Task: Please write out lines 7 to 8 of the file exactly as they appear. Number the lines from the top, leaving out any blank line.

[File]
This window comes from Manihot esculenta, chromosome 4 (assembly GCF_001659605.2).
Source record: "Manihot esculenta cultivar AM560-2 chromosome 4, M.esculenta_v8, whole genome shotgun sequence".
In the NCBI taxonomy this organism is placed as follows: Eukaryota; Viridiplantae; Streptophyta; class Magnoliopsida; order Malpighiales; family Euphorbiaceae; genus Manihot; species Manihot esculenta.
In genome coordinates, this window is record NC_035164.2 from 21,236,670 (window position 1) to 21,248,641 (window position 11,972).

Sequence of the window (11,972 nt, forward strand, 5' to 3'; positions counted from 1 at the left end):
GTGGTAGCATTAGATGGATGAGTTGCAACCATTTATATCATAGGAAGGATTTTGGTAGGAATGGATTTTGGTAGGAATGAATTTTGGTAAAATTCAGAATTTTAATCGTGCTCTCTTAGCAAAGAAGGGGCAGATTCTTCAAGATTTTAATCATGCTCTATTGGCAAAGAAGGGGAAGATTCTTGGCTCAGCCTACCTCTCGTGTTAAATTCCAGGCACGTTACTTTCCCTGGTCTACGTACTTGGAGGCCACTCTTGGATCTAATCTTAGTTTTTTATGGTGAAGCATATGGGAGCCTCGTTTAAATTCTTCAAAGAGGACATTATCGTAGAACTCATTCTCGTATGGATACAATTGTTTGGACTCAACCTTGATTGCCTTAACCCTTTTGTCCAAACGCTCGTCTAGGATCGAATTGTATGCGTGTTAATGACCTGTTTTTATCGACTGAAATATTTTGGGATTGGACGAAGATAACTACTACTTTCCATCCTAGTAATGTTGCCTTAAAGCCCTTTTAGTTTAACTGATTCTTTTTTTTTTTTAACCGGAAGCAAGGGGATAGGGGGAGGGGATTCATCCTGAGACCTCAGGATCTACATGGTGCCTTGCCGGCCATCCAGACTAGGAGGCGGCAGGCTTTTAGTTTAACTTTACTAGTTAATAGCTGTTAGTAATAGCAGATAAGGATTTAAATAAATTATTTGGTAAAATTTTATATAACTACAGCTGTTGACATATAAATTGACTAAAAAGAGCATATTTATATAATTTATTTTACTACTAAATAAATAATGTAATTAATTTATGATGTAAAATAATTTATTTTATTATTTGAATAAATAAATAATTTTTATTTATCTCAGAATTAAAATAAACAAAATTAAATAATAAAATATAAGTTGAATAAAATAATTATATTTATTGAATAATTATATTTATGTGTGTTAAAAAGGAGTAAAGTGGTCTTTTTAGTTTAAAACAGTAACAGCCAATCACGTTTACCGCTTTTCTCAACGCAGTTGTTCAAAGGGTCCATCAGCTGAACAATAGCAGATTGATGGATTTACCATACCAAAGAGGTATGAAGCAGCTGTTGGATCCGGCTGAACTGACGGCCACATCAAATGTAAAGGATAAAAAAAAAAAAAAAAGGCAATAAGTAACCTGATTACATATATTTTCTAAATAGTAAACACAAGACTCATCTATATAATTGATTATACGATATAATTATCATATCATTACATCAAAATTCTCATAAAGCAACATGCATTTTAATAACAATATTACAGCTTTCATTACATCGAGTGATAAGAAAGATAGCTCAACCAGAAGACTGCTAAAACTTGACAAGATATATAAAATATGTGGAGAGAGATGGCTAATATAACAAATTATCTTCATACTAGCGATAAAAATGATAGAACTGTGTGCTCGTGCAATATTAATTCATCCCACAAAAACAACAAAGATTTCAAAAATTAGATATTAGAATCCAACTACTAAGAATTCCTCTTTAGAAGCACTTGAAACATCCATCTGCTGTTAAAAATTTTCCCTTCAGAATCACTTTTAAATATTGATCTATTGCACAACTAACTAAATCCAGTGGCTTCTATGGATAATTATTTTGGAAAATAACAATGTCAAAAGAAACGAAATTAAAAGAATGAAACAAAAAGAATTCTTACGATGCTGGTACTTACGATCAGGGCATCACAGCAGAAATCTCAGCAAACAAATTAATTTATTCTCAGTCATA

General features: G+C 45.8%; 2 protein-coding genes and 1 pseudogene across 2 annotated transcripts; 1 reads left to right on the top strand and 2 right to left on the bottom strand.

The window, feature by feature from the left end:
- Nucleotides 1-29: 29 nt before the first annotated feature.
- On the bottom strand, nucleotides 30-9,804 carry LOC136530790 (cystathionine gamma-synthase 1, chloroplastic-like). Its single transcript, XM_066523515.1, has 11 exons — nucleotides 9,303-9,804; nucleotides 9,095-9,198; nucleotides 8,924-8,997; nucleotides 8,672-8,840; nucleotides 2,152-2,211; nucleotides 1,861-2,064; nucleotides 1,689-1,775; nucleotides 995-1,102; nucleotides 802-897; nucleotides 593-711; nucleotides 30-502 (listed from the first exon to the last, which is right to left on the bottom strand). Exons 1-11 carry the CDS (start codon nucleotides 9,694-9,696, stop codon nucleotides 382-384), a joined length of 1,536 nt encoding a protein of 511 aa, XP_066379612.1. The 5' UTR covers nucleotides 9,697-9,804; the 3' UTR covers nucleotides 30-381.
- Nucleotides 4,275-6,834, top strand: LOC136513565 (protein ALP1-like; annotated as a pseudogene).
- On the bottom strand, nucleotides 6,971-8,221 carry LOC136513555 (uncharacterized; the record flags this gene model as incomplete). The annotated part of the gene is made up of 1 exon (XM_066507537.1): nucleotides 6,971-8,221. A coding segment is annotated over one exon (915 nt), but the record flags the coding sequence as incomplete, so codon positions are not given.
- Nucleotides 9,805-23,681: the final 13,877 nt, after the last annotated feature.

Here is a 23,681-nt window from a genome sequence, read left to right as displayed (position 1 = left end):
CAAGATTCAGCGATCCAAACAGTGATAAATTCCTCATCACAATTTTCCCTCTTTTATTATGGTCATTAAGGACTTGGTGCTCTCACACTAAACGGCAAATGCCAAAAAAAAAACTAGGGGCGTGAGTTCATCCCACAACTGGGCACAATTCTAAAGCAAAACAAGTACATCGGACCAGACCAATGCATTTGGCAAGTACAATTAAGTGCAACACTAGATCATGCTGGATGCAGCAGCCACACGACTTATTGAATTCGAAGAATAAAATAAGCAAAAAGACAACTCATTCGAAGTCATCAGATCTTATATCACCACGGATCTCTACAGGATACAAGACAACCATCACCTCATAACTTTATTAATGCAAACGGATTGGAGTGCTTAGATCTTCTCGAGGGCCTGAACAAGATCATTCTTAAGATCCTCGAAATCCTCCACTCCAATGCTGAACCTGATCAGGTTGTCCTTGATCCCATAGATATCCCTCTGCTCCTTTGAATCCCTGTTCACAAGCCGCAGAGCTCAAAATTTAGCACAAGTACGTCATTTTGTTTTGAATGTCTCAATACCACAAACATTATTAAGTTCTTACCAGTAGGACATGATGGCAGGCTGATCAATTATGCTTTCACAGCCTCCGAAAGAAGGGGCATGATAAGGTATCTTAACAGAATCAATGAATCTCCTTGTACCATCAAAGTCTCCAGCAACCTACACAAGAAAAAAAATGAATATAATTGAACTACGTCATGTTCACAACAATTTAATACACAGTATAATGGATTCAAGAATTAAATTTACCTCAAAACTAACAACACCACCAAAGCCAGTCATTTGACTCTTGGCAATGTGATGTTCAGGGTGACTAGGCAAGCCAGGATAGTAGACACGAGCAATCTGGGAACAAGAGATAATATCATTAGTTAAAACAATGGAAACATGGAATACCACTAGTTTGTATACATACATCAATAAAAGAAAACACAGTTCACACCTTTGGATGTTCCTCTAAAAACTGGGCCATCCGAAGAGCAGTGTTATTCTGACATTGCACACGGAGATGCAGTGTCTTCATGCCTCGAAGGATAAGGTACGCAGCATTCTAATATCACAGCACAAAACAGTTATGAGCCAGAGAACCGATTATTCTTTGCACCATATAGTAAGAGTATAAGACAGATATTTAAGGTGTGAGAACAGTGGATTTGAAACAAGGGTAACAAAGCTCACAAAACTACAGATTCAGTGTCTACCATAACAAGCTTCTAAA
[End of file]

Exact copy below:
General features: G+C 45.8%; 2 protein-coding genes and 1 pseudogene across 2 annotated transcripts; 1 reads left to right on the top strand and 2 right to left on the bottom strand.

The window, feature by feature from the left end: